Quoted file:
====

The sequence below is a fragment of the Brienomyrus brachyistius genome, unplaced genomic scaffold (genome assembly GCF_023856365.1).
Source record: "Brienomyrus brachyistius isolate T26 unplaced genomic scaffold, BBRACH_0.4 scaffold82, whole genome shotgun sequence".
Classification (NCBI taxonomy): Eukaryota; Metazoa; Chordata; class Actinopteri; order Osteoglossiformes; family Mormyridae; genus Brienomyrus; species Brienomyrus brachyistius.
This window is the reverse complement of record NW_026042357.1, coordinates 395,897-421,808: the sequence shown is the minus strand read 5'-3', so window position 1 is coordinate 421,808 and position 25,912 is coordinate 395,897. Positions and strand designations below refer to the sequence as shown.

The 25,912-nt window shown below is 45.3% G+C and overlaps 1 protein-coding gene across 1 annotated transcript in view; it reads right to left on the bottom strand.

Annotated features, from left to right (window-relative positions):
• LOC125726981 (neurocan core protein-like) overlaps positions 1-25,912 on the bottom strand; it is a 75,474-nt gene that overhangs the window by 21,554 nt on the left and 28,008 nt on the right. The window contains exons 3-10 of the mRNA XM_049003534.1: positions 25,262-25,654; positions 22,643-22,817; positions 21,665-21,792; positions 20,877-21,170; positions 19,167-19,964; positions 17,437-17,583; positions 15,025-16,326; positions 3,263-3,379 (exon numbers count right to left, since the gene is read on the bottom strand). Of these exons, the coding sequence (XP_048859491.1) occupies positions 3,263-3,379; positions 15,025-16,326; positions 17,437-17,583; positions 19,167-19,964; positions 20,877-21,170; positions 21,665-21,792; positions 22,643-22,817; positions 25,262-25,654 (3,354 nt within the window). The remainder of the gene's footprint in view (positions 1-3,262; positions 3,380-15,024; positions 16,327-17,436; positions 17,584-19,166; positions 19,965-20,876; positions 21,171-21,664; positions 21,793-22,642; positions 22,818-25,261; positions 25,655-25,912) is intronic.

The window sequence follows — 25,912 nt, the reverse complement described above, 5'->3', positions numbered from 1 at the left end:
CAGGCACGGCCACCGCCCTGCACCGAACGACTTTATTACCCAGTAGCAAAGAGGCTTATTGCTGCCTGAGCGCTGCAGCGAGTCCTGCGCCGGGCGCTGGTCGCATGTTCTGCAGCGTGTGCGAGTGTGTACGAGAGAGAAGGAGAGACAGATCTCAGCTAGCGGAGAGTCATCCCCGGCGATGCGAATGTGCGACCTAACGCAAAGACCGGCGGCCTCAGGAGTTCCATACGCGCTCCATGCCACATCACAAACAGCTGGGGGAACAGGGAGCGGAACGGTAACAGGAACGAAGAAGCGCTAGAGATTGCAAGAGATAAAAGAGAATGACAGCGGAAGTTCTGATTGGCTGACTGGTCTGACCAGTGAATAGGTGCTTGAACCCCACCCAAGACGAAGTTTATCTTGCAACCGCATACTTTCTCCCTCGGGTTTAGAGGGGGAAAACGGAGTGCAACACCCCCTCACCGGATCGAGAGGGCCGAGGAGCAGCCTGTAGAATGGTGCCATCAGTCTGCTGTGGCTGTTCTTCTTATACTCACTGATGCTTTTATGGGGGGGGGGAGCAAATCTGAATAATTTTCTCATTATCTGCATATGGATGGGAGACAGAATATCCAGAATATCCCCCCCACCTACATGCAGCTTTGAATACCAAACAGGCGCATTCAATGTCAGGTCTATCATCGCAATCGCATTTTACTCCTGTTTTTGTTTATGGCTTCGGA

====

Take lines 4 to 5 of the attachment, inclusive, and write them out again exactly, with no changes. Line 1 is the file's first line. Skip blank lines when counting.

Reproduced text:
This window is the reverse complement of record NW_026042357.1, coordinates 395,897-421,808: the sequence shown is the minus strand read 5'-3', so window position 1 is coordinate 421,808 and position 25,912 is coordinate 395,897. Positions and strand designations below refer to the sequence as shown.

The 25,912-nt window shown below is 45.3% G+C and overlaps 1 protein-coding gene across 1 annotated transcript in view; it reads right to left on the bottom strand.